John Mcewen comments on Saint George and the Dragon
RAphael (Santi) was born in Urbino, son of Giovanni Santi, a court painter to Frederico da Montelfeltro, Duke of Urbino. Urbino, under Duke Frederico, became a centre of humanist scholarship and artistic excellence. Raphael was familiar with this world when orphaned at 11. he entered the workshop of the Umbrian master pietro perugino and is referred to as a master himself by 1500, the earliest mention of him, witness to his renown as a prodigy. With Leonardo and Michelangelo, he formed the artistic trium- virate of the high Renaissance, a stylistic period that barely survived his premature and much lamented death.
This portable painting on wood was commissioned by Duke Frederico’s successor and Raphael’s patron, Guidobaldo da Montelfeltro, as a gift for the emissary, Sir Gilbert Talbot, to present to henry VII of england, who had made Guidobaldo a member of the english Order of the Garter. St George is the order’s patron saint. Raphael displayed the garter on the saint’s leg. It is identifiable by ‘HONI’, first word of its motto ( Honi soit qui mal y pense— Disgraced be he who thinks ill of it). Like his father, Guidobaldo was a condottiero or warlord. henry’s gift was to salute the Duke’s cultural and military status rather than to thank him for a specific favour.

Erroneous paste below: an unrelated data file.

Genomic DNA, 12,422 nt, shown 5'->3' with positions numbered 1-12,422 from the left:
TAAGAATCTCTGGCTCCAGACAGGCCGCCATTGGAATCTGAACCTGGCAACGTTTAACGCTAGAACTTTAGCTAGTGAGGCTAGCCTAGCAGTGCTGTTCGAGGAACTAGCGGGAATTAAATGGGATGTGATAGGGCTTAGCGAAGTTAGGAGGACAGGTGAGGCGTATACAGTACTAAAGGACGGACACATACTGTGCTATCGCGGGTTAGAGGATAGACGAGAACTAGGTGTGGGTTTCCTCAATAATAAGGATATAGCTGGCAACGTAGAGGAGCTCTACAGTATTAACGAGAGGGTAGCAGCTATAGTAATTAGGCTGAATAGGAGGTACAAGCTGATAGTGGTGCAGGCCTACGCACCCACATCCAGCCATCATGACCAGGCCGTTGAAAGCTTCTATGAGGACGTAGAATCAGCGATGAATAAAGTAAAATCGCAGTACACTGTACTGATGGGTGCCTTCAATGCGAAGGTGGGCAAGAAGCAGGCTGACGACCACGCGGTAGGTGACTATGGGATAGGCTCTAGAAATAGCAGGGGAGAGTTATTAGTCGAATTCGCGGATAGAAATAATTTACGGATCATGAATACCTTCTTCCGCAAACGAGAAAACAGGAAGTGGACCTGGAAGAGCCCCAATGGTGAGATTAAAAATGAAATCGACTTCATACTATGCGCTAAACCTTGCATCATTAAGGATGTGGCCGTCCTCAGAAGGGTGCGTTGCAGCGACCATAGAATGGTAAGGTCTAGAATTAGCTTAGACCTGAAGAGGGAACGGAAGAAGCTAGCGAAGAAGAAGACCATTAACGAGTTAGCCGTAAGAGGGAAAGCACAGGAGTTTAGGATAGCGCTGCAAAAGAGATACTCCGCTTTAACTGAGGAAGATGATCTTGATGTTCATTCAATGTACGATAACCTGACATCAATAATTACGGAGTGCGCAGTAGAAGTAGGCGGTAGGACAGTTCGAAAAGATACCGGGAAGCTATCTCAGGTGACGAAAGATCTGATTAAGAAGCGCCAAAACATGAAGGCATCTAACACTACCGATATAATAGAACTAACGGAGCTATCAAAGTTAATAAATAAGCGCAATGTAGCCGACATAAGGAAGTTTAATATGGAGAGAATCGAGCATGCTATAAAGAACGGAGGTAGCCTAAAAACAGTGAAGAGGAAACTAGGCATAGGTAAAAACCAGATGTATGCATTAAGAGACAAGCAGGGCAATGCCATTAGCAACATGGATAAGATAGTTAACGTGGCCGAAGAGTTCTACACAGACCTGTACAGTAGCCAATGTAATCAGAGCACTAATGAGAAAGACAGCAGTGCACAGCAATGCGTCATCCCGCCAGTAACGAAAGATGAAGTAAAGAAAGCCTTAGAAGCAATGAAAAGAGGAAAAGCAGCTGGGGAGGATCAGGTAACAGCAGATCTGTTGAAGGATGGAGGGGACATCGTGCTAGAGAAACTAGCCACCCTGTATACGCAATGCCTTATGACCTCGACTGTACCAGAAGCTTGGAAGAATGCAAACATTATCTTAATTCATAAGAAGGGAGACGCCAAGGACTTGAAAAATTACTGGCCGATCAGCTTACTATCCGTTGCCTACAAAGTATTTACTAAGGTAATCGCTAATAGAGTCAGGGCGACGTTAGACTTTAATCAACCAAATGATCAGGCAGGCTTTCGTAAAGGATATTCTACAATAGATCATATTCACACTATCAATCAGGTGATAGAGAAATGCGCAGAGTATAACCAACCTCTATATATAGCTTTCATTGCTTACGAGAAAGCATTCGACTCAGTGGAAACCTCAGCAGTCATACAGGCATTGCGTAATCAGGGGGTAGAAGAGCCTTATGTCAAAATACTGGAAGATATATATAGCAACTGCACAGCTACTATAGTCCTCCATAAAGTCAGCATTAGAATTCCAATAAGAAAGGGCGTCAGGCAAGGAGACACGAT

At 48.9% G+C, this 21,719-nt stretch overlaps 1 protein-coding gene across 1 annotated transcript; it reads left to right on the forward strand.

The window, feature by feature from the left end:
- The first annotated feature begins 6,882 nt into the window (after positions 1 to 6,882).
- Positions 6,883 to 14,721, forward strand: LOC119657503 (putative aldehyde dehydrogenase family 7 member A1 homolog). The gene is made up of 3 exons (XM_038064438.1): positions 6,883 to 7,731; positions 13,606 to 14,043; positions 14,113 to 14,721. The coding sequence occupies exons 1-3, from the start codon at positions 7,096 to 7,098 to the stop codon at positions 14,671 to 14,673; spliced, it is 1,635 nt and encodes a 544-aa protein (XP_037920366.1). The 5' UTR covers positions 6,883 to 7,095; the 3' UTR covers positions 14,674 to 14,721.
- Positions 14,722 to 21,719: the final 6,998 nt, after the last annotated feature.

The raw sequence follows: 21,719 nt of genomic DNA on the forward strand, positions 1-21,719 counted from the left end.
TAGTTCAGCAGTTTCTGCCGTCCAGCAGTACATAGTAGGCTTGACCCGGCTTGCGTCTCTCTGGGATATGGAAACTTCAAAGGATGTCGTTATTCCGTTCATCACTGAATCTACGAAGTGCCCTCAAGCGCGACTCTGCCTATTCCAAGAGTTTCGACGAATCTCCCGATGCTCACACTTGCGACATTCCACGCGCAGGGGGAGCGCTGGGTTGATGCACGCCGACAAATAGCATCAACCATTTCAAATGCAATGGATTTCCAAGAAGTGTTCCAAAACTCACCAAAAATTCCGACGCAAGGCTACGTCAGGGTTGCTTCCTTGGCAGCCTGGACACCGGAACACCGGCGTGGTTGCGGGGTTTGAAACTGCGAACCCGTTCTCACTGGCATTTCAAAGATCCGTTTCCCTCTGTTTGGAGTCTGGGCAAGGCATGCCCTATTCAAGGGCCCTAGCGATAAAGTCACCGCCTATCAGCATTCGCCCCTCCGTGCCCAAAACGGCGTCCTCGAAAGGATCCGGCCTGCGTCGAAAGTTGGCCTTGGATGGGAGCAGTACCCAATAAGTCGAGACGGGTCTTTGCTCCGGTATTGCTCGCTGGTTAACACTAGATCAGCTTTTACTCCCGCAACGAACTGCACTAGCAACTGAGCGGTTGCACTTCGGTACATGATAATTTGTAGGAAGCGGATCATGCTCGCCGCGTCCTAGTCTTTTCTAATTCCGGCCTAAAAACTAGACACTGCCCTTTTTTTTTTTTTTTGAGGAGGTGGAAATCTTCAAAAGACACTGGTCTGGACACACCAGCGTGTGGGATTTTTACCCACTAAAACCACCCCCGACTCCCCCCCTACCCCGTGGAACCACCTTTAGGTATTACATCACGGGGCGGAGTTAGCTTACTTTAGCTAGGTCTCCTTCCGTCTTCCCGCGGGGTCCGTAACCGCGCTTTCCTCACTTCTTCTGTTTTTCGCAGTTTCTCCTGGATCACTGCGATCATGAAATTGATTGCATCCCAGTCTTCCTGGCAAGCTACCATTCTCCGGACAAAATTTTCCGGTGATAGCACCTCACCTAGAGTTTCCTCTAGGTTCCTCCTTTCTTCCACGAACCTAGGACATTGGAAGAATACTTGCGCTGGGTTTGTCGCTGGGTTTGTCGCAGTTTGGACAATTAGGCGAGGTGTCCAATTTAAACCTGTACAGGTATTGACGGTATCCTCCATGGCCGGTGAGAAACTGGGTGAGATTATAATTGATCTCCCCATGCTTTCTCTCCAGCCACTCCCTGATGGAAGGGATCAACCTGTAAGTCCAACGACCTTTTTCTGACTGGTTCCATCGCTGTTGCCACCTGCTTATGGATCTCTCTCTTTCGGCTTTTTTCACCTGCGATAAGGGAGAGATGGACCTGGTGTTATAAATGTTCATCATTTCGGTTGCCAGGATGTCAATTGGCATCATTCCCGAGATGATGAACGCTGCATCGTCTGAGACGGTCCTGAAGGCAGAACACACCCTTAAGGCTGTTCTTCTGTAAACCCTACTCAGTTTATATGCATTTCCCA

The picture was sold during the Commonwealth in one of the sales of the Royal Collection. Catherine the Great subsequently bought it and, until its sale by the Soviets to the American collector Andrew Mellon in 1931, it was one of the most revered pictures in the Imperial hermitage Collection.